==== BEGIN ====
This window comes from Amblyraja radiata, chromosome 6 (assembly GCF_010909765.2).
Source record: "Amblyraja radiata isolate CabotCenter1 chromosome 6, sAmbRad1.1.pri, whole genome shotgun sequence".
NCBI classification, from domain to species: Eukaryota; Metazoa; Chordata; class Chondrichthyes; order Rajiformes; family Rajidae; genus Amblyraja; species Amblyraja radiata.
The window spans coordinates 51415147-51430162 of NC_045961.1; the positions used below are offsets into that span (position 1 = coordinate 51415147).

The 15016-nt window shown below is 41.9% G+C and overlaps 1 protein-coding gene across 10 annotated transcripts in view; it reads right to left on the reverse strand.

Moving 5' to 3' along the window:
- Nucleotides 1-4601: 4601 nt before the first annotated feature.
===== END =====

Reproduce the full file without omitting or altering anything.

This window comes from Amblyraja radiata, chromosome 6 (assembly GCF_010909765.2).
Source record: "Amblyraja radiata isolate CabotCenter1 chromosome 6, sAmbRad1.1.pri, whole genome shotgun sequence".
NCBI classification, from domain to species: Eukaryota; Metazoa; Chordata; class Chondrichthyes; order Rajiformes; family Rajidae; genus Amblyraja; species Amblyraja radiata.
The window spans coordinates 51415147-51430162 of NC_045961.1; the positions used below are offsets into that span (position 1 = coordinate 51415147).

The 15016-nt window shown below is 41.9% G+C and overlaps 1 protein-coding gene across 10 annotated transcripts in view; it reads right to left on the reverse strand.

Moving 5' to 3' along the window:
- Nucleotides 1-4601: 4601 nt before the first annotated feature.